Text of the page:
Studio Tour: Hollywood's Swing House Studios in pictures
8th Jan 2013 | 19:30
Studio Tour: Hollywood's Swing House Studios in pictures
When producer Jack Douglas and Aerosmith were looking for a studio to record guitar overdubs, vocals and additional live tracks for the band's recent album, Music From Another Dimension!, they didn't have to look too far: Warren Huart, engineer on the project, had just the place – his own Swing House Studios.
Swing House, which opened its doors 15 years ago, is a sprawling, multi-room facility located in the heart of Hollywood. Operating as both a rehearsal and recording studio, it has played host to artists such as Augustana, Marilyn Manson, Red Hot Chili Peppers, Shakira, The Fray, Band Of Horses, Iggy Pop and Maroon 5.
In the following photo gallery, Huart, who also doubles as producer for many acts, shows us around Swing House Studios (not to mention a quick peek inside his personal home recording space, Spitfire). The guided tour includes an extensive look at the outboard equipment that was used during the Aerosmith sessions.
"This is the main control room attached to the Blue Stage where we tracked Aerosmith live, did overdubs and some other things," says Huart. "Off to the right hand side are two overdub rooms."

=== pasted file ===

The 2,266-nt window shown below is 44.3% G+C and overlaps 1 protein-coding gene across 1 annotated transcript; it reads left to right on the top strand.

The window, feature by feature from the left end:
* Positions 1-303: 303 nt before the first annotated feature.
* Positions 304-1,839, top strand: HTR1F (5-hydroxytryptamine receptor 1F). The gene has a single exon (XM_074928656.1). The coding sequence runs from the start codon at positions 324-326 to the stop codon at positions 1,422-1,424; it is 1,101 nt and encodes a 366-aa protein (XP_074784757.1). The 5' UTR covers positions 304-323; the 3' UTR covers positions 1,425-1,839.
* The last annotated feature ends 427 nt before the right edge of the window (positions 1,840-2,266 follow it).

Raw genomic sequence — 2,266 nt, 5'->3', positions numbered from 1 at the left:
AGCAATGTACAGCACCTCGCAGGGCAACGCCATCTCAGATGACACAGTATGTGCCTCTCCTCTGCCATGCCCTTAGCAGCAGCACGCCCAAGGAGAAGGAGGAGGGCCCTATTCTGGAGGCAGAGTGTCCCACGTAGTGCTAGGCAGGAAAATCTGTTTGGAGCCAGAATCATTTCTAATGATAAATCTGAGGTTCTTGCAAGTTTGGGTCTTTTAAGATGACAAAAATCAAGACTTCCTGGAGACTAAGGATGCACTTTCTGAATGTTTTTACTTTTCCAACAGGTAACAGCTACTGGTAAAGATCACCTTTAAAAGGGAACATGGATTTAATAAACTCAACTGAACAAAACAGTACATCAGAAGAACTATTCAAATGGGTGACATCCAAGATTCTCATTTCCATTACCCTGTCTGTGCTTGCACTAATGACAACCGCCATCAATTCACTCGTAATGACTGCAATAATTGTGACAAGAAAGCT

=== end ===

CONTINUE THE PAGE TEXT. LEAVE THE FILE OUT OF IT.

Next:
Neve Control Room
"This room houses an 8058, which we used to do some overdubs and editing. Joe Perry recorded his first live acoustic and vocal demo for Oasis, a song he wrote for his wife, Billie, in this room.
"Other times, we would use the room to listen to roughs or playbacks. The room is very neutral sounding, having been originally designed as a mastering suite."
"This is the main tracking room where the band recorded live. We cut basics on several songs here live. Joey used my blue Ludwig Vistalite, which is my main recording kit. There is a sound lock, where we put Brad's guitars, and the overdub room to right housed Joe's amps.